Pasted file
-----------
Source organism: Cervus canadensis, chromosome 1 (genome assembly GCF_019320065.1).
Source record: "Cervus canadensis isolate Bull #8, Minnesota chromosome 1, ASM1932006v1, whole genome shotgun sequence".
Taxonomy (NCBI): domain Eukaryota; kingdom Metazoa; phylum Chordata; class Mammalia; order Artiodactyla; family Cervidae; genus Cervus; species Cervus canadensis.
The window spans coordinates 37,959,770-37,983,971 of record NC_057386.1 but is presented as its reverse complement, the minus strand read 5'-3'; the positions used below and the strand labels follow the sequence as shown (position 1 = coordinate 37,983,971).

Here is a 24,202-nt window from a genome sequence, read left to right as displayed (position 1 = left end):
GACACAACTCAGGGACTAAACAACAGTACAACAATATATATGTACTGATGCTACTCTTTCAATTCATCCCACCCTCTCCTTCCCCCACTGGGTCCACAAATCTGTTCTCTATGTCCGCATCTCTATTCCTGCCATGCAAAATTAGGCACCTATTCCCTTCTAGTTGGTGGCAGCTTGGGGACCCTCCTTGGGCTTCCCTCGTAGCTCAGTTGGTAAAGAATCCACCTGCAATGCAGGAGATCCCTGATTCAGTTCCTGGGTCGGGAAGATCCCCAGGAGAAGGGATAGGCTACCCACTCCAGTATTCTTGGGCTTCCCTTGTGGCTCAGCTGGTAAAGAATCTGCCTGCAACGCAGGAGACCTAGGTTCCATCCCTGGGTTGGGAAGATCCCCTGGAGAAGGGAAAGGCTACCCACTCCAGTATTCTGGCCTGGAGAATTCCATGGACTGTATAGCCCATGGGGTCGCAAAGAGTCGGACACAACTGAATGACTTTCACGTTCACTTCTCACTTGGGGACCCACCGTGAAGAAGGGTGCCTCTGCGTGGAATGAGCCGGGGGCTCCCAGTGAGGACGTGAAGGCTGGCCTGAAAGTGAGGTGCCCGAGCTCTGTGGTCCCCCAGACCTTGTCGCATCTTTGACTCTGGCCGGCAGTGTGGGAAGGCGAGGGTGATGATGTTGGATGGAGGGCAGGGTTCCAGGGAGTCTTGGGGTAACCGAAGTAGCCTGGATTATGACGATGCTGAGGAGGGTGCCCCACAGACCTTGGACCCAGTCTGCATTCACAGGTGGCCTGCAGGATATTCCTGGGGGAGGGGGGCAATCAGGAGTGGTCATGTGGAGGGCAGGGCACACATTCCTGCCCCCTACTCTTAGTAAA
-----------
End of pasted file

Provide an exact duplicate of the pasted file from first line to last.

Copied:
Source organism: Cervus canadensis, chromosome 1 (genome assembly GCF_019320065.1).
Source record: "Cervus canadensis isolate Bull #8, Minnesota chromosome 1, ASM1932006v1, whole genome shotgun sequence".
Taxonomy (NCBI): domain Eukaryota; kingdom Metazoa; phylum Chordata; class Mammalia; order Artiodactyla; family Cervidae; genus Cervus; species Cervus canadensis.
The window spans coordinates 37,959,770-37,983,971 of record NC_057386.1 but is presented as its reverse complement, the minus strand read 5'-3'; the positions used below and the strand labels follow the sequence as shown (position 1 = coordinate 37,983,971).

Here is a 24,202-nt window from a genome sequence, read left to right as displayed (position 1 = left end):
GACACAACTCAGGGACTAAACAACAGTACAACAATATATATGTACTGATGCTACTCTTTCAATTCATCCCACCCTCTCCTTCCCCCACTGGGTCCACAAATCTGTTCTCTATGTCCGCATCTCTATTCCTGCCATGCAAAATTAGGCACCTATTCCCTTCTAGTTGGTGGCAGCTTGGGGACCCTCCTTGGGCTTCCCTCGTAGCTCAGTTGGTAAAGAATCCACCTGCAATGCAGGAGATCCCTGATTCAGTTCCTGGGTCGGGAAGATCCCCAGGAGAAGGGATAGGCTACCCACTCCAGTATTCTTGGGCTTCCCTTGTGGCTCAGCTGGTAAAGAATCTGCCTGCAACGCAGGAGACCTAGGTTCCATCCCTGGGTTGGGAAGATCCCCTGGAGAAGGGAAAGGCTACCCACTCCAGTATTCTGGCCTGGAGAATTCCATGGACTGTATAGCCCATGGGGTCGCAAAGAGTCGGACACAACTGAATGACTTTCACGTTCACTTCTCACTTGGGGACCCACCGTGAAGAAGGGTGCCTCTGCGTGGAATGAGCCGGGGGCTCCCAGTGAGGACGTGAAGGCTGGCCTGAAAGTGAGGTGCCCGAGCTCTGTGGTCCCCCAGACCTTGTCGCATCTTTGACTCTGGCCGGCAGTGTGGGAAGGCGAGGGTGATGATGTTGGATGGAGGGCAGGGTTCCAGGGAGTCTTGGGGTAACCGAAGTAGCCTGGATTATGACGATGCTGAGGAGGGTGCCCCACAGACCTTGGACCCAGTCTGCATTCACAGGTGGCCTGCAGGATATTCCTGGGGGAGGGGGGCAATCAGGAGTGGTCATGTGGAGGGCAGGGCACACATTCCTGCCCCCTACTCTTAGTAAA